The pattern of A Toy Box--four unique V-C rimes represented within 12 unique words--is typical of the presentation of the phonetically regular words in the first stages of the two programs. Among the 52 words with V-C rimes within the first stage of the little book program, 13 rimes have two or more exemplars (e.g., cat, pat, rat; dog, frog) and 18 rimes are represented by one word. The introductory text for the first level of the literature-based program, Who is Tapping at My Window?, has four V-C rimes: at, en, og, and ox. In that there are two words with each rime, this text seems to have been selected for its attention to phonetically regular words. Further, two of these patterns, at and og, are repeated in at least two of the five subsequent texts of the level. When considered in relation to the other rimes in the first stage--8 other unique rimes that occur in at least two different words and 15 additional rimes occurring in only one word--the consistent and common patterns would be difficult to notice among all of the information provided in the texts. In the first stage of both little book and literature-based programs, the presence of so many different rimes with so few instances of particular rimes is likely an array far too diffuse to attract beginning readers' attention.
The texts of the present and the texts of the past have been based on a single criterion. A vision of the various processes children need to acquire for successful reading is lacking within both stances. In any perspective on learning, the definition of what needs to be learned is critical. If teachers are to make inroads in the reading acquisition of children in high-poverty schools, a view of what reading is and its manifestations at various developmental stages is essential. Only from the vantage point of a model of reading acquisition can we begin to identify the appropriate texts for beginning readers.
Within all of the standard-setting efforts in the U.S., the beginning reading task has been circumvented by initiating the standard-setting process at grades three or four. The task for the beginning reader is not the same one as the task for the more advanced reader. With Taffy Raphael, I have presented a curriculum (Hiebert & Raphael, 1998; Raphael & Hiebert, 1996) that begins with the central process of comprehending. This central process can be analyzed to finer levels, such as comprehending efferently or aesthetically. Subsumed within the central process of comprehending is the next level of the curriculum--the necessary processes of reading.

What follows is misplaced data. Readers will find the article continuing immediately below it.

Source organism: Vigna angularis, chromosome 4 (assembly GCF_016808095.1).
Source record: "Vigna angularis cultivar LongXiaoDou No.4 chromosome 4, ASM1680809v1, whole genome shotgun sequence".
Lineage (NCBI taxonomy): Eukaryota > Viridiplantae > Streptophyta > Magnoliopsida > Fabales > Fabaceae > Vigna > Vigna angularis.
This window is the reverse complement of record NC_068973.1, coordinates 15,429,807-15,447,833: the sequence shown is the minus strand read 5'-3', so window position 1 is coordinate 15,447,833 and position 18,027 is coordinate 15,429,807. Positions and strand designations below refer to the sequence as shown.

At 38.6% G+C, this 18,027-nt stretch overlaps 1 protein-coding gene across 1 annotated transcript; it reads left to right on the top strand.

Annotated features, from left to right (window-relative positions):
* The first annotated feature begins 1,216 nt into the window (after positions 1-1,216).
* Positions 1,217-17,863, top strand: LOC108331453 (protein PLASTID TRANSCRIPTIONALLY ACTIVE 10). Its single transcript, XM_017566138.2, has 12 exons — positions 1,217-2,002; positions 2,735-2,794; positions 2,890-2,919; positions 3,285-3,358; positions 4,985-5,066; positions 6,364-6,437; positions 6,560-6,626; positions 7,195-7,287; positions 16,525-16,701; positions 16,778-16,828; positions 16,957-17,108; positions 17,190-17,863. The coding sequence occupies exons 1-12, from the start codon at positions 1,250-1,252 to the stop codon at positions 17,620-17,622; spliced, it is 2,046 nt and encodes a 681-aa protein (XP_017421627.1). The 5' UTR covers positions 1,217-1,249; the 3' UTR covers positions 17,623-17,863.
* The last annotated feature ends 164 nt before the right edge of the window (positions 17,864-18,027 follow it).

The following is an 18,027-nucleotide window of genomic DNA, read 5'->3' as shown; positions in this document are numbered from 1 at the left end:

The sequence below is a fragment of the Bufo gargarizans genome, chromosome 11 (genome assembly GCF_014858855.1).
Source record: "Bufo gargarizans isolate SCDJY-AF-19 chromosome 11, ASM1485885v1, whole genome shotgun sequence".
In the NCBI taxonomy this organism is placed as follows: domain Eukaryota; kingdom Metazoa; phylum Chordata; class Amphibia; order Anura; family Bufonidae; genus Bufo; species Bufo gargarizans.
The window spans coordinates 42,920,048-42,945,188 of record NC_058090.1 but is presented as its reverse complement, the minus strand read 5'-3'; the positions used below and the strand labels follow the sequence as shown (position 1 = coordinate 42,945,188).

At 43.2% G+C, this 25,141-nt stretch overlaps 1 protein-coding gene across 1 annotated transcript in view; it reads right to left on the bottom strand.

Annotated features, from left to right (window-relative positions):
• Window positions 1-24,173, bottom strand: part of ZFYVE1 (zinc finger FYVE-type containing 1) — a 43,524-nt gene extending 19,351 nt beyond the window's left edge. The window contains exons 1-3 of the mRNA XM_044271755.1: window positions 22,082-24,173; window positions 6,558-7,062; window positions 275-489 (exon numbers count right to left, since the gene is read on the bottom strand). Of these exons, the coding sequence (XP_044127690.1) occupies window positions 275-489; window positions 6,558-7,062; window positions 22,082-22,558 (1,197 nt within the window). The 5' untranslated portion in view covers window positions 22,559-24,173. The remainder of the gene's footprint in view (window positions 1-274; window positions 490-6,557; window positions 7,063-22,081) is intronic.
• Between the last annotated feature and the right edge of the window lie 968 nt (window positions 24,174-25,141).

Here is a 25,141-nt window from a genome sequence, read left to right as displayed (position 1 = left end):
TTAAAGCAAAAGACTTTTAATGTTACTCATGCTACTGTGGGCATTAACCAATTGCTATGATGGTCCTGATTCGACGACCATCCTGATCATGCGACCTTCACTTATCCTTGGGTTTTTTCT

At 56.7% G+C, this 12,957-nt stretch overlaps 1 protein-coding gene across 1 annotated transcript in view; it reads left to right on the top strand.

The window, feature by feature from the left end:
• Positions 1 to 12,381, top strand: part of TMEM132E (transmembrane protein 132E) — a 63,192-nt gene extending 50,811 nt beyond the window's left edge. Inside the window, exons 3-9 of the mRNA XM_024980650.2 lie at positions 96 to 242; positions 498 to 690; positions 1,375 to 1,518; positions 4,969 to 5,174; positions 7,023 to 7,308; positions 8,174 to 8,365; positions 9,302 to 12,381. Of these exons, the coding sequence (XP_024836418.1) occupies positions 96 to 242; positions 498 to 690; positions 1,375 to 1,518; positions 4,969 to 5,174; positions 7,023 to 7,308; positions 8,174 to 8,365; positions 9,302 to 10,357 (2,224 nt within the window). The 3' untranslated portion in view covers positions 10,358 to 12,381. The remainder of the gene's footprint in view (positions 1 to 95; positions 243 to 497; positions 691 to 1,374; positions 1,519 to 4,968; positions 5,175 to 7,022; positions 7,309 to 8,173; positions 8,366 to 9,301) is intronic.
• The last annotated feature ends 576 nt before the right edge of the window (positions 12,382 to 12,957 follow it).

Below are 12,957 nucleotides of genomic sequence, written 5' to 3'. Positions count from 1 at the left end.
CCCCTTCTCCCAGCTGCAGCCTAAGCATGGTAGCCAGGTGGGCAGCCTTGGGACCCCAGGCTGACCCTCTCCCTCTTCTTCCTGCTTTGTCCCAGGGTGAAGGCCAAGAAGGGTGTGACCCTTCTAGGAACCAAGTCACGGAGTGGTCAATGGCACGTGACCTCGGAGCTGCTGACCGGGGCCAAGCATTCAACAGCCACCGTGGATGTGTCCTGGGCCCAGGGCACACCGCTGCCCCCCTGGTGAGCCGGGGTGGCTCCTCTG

As the presentation of this curriculum in Figure 1 shows, the necessary processes of reading vary as readers acquire proficiency. While discussions about literary elements and morphemic (meaning) characteristics of words occur in the beginning reading classroom, attention to these necessary processes is eclipsed by focus on the alphabetic nature of written English or letter-sound relationships, the recognition of frequently occurring function words, and the appropriate uses of graphophonic, syntactic, and semantic contexts in figuring out infrequent but text-critical words. This curriculum places the interim processes of phonemic awareness and letter naming within the necessary processes. For readers who are adept at the necessary processes of word recognition, for example, assessment of the interim processes of phonemic awareness and letter naming is unnecessary.
The view of the task for the beginning reader that emanates from this curriculum is one of developing proficiency with the three necessary processes of applying the alphabetic principle, recognizing high-frequency words, and using the structures of sentences and texts to validate meaning. Although one of these processes may be foregrounded during particular periods of time or within a lesson, attention must be paid to all processes for children to read well.